Wrangling real tarantulas in ''Arachnophobia''
Need a scorpion to sting on cue? A butterfly to flap on camera? A tarantula to do a crawl-on? Who ya gonna call? Call Steven Kutcher. He’s Hollywood’s top bug guy.
Kutcher, 46, has been wrangling movie insects for almost 15 years: He handled 3,000 locusts for Exorcist II; 40,000 carpenter ants for an episode of Wonder Woman; and hundreds of roaches for an Orkin pest-control TV commercial. But his job orchestrating Arachnophobia‘s spider stars has been one of his toughest challenges. ”Everybody is afraid of spiders,” he says. ”That makes it harder.”
What also makes it harder is that spiders are notoriously bad actors; normal training methods are out of the question. ”You can’t actually teach them to do anything, ” Kutcher says. ”You just watch what they do, then figure out how you can apply it to what you want them to do.”
To help direct the spiders, Kutcher cooked up all sorts of clever behavior-modifying devices. For instance, arachnids are phobic about Lemon Pledge (it gums up their feet). Kutcher was able to control some of their movements by spraying blotches of the stuff on the sets’ floors and walls. Also, spiders don’t like heat, so hair dryers blown through pinholes were effective prods. For more exact choreography, minuscule leashes were attached to their abdomens with wax. And in some extreme intances, tiny metal plates, controled by electromagnets, were glued to their tummies. A technique, Kutcher assures, which causes them no harm.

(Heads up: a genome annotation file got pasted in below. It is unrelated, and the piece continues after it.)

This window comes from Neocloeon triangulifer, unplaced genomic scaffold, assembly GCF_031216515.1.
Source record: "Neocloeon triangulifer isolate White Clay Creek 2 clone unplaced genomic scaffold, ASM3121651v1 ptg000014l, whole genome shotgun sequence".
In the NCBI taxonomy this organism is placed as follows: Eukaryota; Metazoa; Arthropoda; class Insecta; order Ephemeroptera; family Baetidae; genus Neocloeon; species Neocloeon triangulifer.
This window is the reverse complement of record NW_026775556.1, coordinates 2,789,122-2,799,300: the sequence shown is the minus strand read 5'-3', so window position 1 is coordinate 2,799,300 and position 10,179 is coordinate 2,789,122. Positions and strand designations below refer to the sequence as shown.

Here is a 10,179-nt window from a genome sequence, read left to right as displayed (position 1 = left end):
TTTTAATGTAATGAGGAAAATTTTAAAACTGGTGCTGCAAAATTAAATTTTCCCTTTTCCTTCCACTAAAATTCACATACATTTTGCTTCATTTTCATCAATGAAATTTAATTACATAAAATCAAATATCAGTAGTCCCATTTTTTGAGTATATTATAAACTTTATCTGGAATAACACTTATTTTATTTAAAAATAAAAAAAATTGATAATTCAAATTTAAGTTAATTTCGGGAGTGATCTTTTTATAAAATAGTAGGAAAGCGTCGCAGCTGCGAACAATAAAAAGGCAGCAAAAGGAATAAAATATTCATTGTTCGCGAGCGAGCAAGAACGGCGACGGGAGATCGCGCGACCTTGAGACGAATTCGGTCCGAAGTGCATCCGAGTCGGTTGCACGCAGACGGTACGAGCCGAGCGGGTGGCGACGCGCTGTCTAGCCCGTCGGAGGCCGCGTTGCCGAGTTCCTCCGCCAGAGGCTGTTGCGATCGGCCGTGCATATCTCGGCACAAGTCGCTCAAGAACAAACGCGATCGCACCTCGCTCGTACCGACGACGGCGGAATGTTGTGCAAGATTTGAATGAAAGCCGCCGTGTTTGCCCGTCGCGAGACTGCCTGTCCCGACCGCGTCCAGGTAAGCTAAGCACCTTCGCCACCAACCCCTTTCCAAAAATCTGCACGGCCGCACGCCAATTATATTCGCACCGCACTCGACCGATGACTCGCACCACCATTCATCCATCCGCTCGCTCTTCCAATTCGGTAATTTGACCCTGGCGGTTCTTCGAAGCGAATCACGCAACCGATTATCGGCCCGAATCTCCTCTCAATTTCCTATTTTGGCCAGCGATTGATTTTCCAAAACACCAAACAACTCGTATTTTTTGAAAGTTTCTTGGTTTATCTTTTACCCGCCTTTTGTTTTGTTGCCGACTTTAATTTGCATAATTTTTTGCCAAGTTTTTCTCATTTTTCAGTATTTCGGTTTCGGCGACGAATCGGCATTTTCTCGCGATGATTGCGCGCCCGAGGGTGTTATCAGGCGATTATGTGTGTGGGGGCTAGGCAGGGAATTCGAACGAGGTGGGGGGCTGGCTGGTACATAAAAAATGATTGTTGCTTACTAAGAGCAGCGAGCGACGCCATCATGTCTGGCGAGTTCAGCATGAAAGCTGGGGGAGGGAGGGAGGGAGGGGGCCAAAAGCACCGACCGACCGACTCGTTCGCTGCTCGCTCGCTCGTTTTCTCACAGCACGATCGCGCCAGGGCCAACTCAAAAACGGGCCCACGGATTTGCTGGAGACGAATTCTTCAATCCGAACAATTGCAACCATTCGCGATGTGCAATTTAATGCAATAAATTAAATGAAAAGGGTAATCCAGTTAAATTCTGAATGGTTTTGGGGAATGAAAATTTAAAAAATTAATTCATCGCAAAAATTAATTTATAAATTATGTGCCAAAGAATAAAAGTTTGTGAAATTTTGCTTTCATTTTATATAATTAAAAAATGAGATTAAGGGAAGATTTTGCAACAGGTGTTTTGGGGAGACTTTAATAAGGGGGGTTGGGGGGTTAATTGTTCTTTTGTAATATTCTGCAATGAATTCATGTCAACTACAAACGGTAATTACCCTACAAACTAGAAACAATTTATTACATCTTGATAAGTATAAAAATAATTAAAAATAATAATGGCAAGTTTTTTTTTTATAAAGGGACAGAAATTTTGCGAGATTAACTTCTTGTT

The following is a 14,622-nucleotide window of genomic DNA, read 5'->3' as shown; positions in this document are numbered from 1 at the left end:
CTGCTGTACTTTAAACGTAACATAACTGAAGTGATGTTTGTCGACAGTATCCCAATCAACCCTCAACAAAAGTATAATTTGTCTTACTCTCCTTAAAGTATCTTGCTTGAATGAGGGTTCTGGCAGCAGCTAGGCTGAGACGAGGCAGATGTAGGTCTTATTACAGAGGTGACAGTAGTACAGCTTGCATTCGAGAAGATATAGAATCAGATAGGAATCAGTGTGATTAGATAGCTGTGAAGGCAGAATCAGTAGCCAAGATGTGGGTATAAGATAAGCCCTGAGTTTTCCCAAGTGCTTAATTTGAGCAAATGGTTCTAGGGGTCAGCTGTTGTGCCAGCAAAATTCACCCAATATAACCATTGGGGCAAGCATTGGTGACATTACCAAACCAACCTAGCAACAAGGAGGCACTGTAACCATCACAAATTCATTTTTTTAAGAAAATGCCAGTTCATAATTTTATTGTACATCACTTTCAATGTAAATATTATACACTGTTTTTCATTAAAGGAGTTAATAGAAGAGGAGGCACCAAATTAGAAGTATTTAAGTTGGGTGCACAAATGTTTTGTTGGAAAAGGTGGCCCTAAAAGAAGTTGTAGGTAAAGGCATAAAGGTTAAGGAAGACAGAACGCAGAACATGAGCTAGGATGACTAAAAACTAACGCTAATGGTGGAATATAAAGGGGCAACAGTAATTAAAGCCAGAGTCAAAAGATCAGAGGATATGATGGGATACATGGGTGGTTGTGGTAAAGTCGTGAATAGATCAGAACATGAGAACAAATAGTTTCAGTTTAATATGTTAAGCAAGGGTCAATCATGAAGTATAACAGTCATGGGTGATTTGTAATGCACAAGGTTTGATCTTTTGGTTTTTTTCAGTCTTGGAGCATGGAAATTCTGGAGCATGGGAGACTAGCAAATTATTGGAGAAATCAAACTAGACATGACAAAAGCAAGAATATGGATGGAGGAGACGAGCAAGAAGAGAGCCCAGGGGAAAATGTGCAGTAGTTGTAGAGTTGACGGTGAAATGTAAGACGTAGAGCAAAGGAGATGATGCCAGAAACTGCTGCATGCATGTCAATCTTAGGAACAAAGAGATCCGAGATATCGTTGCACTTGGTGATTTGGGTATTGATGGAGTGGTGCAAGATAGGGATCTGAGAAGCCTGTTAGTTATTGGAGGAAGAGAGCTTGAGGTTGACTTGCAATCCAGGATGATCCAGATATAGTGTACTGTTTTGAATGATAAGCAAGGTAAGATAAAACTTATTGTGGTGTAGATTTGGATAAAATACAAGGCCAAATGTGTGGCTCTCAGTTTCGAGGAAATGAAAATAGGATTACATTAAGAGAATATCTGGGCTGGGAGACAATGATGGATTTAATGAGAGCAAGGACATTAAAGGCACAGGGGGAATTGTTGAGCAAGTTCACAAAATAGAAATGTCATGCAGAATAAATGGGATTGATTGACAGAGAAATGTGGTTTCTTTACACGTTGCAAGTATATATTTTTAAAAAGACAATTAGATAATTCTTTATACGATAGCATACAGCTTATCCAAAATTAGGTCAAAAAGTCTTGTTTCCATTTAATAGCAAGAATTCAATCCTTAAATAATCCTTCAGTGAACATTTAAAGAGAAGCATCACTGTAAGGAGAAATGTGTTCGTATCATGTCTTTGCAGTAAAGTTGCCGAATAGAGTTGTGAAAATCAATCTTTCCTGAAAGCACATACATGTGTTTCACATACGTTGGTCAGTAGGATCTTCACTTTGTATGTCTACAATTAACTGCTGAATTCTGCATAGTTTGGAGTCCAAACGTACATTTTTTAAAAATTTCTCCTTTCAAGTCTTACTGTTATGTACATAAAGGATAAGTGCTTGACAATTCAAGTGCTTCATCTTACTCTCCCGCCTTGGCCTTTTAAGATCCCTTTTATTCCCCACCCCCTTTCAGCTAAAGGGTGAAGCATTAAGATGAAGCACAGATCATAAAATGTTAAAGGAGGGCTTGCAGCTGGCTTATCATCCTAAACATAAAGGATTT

Despite all the end-of-the movie carnage, none of the spiders was killed. When corpses were needed, those that died from natural causes were used. But protecting the delicate bugs during the filming was often a painstaking process. One scene called for Goodman to squirt a spider with insecticide, then squash it with his boot. The whole sequence lasts all of 20 seconds, but filming it took hours.
A rubber spider was used for the insecticide spray. Then Goodman donned a boot with a hollowed-out sole to keep the real spider from being smashed. ”It would just curl up inside and wait for the next take,” Goodman recalls. ”I swear, (Kutcher) was more concerned with the spiders than with us.” Kutcher doesn’t deny it: ”Insects are my life,” he says. ”I’ve always liked them better than people.”